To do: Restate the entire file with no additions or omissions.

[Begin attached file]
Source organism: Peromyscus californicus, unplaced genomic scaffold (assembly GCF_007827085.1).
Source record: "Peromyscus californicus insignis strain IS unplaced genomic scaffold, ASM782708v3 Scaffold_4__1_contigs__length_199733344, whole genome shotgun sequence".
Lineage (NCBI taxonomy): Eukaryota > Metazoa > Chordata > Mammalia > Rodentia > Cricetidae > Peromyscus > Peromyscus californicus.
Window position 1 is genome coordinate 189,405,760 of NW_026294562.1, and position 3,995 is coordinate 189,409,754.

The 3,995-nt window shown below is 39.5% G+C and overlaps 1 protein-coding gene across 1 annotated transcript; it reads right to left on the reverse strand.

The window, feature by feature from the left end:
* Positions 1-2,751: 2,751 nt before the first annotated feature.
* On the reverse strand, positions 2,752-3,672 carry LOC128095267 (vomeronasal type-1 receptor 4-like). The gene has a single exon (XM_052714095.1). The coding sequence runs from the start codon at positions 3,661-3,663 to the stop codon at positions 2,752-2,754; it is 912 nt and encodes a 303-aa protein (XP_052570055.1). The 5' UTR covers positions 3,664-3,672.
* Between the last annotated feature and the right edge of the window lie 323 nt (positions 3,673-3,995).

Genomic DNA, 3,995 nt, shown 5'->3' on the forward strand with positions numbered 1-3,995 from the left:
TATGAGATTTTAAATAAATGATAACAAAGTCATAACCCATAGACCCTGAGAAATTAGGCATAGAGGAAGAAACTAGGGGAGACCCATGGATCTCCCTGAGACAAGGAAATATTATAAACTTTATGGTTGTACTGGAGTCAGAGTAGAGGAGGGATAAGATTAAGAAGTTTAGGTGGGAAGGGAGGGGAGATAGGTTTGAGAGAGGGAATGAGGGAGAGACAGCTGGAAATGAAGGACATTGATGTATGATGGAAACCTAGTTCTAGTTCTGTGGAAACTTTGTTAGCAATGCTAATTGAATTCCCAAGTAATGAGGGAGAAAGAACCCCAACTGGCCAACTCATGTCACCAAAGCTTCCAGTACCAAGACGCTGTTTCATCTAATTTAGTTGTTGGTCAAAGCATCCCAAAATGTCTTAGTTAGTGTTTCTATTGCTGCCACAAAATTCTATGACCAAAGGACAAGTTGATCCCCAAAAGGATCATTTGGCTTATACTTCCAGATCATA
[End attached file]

Source organism: Peromyscus californicus, unplaced genomic scaffold (assembly GCF_007827085.1).
Source record: "Peromyscus californicus insignis strain IS unplaced genomic scaffold, ASM782708v3 Scaffold_4__1_contigs__length_199733344, whole genome shotgun sequence".
Lineage (NCBI taxonomy): Eukaryota > Metazoa > Chordata > Mammalia > Rodentia > Cricetidae > Peromyscus > Peromyscus californicus.
Window position 1 is genome coordinate 189,405,760 of NW_026294562.1, and position 3,995 is coordinate 189,409,754.

The 3,995-nt window shown below is 39.5% G+C and overlaps 1 protein-coding gene across 1 annotated transcript; it reads right to left on the reverse strand.

The window, feature by feature from the left end:
* Positions 1-2,751: 2,751 nt before the first annotated feature.
* On the reverse strand, positions 2,752-3,672 carry LOC128095267 (vomeronasal type-1 receptor 4-like). The gene has a single exon (XM_052714095.1). The coding sequence runs from the start codon at positions 3,661-3,663 to the stop codon at positions 2,752-2,754; it is 912 nt and encodes a 303-aa protein (XP_052570055.1). The 5' UTR covers positions 3,664-3,672.
* Between the last annotated feature and the right edge of the window lie 323 nt (positions 3,673-3,995).

Genomic DNA, 3,995 nt, shown 5'->3' on the forward strand with positions numbered 1-3,995 from the left:
TATGAGATTTTAAATAAATGATAACAAAGTCATAACCCATAGACCCTGAGAAATTAGGCATAGAGGAAGAAACTAGGGGAGACCCATGGATCTCCCTGAGACAAGGAAATATTATAAACTTTATGGTTGTACTGGAGTCAGAGTAGAGGAGGGATAAGATTAAGAAGTTTAGGTGGGAAGGGAGGGGAGATAGGTTTGAGAGAGGGAATGAGGGAGAGACAGCTGGAAATGAAGGACATTGATGTATGATGGAAACCTAGTTCTAGTTCTGTGGAAACTTTGTTAGCAATGCTAATTGAATTCCCAAGTAATGAGGGAGAAAGAACCCCAACTGGCCAACTCATGTCACCAAAGCTTCCAGTACCAAGACGCTGTTTCATCTAATTTAGTTGTTGGTCAAAGCATCCCAAAATGTCTTAGTTAGTGTTTCTATTGCTGCCACAAAATTCTATGACCAAAGGACAAGTTGATCCCCAAAAGGATCATTTGGCTTATACTTCCAGATCATA